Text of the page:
Tuesday, January 17, 2017

Straight Talk From Urban Hill

Just when I think I know all the players in the Commonwealth of Virginia, I get an e-mail from a man named Paul Urban telling me all about his band’s latest release, Straight Talk. I am immediately intrigued as I realize I don’t know everybody and I better get back on the job. Especially since two phone calls to friends in the Tidewater area sing their praises long and loud.
Okay, Mr. Urban, let’s see what you got.
I didn’t have to wait long as a couple of weeks later, while attending the River City Blues Society’s holiday party and big time jam session, my friend Greg Willard points out a large man hanging out at the bar. “That’s Paul Urban,” he says. “He’s got a great band…”
A few minutes later I’m deep in conversation with a man who was only recently on my radar, and he’s telling me all about his band before reaching into his briefcase and handing me a copy of the new release. I wait to watch him jam with the Forrest MacDonald Band and damn if he didn’t do a great job.
Listening to the album it quickly became clear that he wasn’t bragging by any means, if anything, he undersold how good they were. I missed catching them live due to holiday commitments but am looking forward to seeing them either in my neighborhood, or I may just head their way.
Urban Hill is named after the two principals in the group: Lathan “Pudgee” Hill on vocals and guitar and the previously mentioned Paul Urban also on vocals and guitar. Hill has been kicking around the blues for years and has some serious chops on both vocals and guitar as well as being a very good songwriter. Both he and Urban wrote all twelve of the songs on the album.
The rest of the band consists of Kevin Yoder on bass; and Dennis Livreri on drums. Joining them as guests are Robert Logan on harp and William “Mobetta” Ledbetter on organ.
I like the drumsticks counting off Night Train as it gives you the feeling of a live band. The song drives forward nicely and it could very easily get the audience out of their seats and onto the dance floor. You don’t get much more blues that trains and women who done you wrong…
The band follows up with a slow number, Busy Streets, that’s a reminder of what old folks say.  Nice to hear Voltaire quoted in a blues song. The emotion is very strong here, and the pain of loss is palpable.
They pick up the pace a little with Sir George, and the guitar leads really smoke. It’s a short instrumental that showcases the band’s musicianship. Urban Hill then goes on a blistering tear with Little Bunny, a flat-out blues number that just might leave you shaking your head at its virtuosity. I really like this song a lot.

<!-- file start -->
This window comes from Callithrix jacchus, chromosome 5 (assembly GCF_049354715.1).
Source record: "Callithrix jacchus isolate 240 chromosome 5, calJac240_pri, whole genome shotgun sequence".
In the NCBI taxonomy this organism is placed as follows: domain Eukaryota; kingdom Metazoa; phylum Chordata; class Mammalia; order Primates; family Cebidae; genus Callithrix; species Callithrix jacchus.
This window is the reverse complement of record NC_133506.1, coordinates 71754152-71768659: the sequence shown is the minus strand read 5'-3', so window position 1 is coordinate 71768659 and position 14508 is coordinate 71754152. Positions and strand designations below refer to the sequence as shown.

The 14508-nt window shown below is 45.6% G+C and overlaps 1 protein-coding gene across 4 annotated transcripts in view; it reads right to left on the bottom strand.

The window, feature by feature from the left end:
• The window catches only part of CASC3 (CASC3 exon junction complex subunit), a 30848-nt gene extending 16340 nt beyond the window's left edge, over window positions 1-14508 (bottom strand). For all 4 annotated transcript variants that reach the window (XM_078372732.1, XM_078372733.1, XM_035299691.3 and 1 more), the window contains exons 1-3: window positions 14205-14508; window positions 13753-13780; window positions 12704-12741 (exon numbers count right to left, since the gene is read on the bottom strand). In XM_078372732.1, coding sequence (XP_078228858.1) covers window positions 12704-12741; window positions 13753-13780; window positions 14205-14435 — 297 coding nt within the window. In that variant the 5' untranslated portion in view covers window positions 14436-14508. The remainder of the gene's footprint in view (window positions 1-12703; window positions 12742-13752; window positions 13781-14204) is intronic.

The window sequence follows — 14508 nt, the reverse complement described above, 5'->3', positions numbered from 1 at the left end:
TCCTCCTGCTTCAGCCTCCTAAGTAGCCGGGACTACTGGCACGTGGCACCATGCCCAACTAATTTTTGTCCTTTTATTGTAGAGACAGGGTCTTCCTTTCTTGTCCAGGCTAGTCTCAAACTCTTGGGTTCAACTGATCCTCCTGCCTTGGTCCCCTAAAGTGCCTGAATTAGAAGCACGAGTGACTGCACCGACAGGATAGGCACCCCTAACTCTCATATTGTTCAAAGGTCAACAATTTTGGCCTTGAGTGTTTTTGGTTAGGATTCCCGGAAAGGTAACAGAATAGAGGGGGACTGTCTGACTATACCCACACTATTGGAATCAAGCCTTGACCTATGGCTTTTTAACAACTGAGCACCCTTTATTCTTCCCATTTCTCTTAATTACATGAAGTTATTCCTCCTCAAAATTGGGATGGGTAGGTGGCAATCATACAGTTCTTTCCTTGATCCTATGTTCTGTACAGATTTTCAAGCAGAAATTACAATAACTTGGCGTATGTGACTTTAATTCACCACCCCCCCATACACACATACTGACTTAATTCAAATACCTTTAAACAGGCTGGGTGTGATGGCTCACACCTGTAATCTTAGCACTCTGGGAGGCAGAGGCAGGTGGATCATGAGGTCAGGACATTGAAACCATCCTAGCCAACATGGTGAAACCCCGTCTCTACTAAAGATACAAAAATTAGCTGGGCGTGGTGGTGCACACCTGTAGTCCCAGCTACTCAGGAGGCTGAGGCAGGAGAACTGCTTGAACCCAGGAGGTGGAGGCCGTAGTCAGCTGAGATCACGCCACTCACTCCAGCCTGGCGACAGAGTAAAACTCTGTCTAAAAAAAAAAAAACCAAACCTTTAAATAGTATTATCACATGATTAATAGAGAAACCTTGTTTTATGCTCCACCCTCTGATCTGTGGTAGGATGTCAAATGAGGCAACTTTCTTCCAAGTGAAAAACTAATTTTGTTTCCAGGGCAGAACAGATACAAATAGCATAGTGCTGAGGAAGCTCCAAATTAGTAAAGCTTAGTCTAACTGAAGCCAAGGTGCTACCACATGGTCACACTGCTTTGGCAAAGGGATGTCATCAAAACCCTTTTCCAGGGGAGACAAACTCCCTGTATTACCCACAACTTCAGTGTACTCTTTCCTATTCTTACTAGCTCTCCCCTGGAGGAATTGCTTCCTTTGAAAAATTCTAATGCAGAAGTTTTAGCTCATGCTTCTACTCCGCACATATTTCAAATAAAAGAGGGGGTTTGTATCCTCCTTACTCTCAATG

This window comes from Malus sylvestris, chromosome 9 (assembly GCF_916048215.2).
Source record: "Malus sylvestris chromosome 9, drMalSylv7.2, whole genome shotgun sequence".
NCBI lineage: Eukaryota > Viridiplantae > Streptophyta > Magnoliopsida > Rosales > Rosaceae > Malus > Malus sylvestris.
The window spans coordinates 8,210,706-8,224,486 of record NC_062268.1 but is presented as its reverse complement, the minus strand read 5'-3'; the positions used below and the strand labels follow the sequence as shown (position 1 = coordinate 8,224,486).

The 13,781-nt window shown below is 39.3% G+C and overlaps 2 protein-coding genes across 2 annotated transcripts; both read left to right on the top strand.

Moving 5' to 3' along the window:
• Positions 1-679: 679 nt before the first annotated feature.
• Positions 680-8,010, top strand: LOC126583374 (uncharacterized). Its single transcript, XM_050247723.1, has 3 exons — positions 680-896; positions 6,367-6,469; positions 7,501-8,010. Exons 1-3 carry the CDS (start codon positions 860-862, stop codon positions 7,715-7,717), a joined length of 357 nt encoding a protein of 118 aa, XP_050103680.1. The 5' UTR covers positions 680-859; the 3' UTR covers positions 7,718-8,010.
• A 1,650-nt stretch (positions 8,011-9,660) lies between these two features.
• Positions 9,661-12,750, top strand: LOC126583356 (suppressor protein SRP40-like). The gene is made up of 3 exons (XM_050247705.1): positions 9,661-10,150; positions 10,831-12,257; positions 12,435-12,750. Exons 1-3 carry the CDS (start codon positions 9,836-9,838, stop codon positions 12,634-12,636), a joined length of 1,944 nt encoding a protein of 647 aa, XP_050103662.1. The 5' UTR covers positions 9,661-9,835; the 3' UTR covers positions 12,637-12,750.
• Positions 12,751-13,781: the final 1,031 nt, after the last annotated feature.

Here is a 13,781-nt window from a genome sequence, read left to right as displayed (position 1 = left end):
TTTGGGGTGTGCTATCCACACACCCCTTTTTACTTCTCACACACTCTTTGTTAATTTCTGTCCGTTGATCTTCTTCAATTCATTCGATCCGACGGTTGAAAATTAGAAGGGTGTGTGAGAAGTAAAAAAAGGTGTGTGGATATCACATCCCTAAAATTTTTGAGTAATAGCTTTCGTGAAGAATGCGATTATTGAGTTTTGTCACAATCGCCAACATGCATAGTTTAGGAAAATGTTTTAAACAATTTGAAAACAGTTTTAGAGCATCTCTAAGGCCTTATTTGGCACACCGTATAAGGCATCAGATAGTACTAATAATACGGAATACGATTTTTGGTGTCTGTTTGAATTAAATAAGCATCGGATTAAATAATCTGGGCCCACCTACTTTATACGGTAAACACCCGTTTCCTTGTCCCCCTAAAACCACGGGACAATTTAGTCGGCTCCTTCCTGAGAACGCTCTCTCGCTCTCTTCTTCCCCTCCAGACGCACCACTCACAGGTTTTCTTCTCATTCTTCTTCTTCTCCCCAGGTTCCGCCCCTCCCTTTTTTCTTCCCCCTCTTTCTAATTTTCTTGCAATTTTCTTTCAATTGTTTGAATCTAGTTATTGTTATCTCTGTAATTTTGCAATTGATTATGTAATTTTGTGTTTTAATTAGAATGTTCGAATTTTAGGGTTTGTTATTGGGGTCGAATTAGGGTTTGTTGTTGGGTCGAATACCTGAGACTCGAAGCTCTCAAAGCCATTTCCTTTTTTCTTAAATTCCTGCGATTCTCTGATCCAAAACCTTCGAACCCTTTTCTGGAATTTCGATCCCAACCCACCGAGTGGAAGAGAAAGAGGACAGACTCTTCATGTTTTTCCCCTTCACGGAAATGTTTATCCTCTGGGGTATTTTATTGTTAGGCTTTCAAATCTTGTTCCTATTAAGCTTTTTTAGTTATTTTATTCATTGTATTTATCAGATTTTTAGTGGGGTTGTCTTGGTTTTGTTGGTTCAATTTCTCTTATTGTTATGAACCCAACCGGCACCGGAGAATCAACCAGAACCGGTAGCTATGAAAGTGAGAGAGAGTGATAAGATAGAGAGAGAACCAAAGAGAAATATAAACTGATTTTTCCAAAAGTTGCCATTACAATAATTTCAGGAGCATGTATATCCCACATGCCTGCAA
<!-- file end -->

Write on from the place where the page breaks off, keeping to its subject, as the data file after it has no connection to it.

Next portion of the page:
It’s like the band decided, oh yeah, let’s kick it up a notch and get funky on Dead Of Night. Ledbetter’s keys add a pinch of spice to the proceedings and the guitar is cool and choppy. They keep the funk going with Worried Dreams. It’s interesting to listen to the different styles of songwriting between Hill and Urban. Hill seems to be more traditional in his approach while Urban likes the down and gritty approach.
Speaking of Hill, the next song, Moaning And Weeping, is one of his and the tempo drops to a much slower pace with more emphasis on the vocal. This could easily have been a song handled by a small combo on a honkytonk stage and would still get the last stragglers to hold each other close in the dark.
Just to switch things up, the band employs a very different feel to Things Are Changing. Perfect title for the change in tempo and the percussion that gives it a jazzy feel. Yeah, they get into blues territory with the guitar break, and it has a good flavor to it, just different.
Urban gets more traditional on Not Going Down, adding Logan’s harp to the mix. This one is about as old-school as you can get and it’s a strong song. This one should appeal to even the most dedicated blues purist.
The last three songs on the album belong to Hill. Café Thelonius has a ‘70’s soul vibe to it, and is very cool. Another jazzy instrumental, it shows the band has a great deal of versatility and could conceivably handle just about any style of music if push came to shove.
Next up is a funky bluesy anthem, Her Mind Is Bad. I guess I may have to eat some of my earlier words as Hill is in decidedly different territory with these last two songs. And he navigates that territory like he’s been living in it for a long time.
Urban Hill brings the album to a close with the title track, Straight Talk. This one is definitely old school with just a voice, brushes on the drums, and a distant muted guitar carrying the opening. Hill’s voice is in particularly good form on this number and the effect is chilling.
If you find yourself intrigued, as I was, check out their website at http://www.urban-hill.com/ for all the details regarding this album, their previous release, and of course their upcoming performances. If you find yourself anywhere near them in the future, grab that opportunity to see them, be sure to take it.
You just might find me sitting back at the bar taking it all in!

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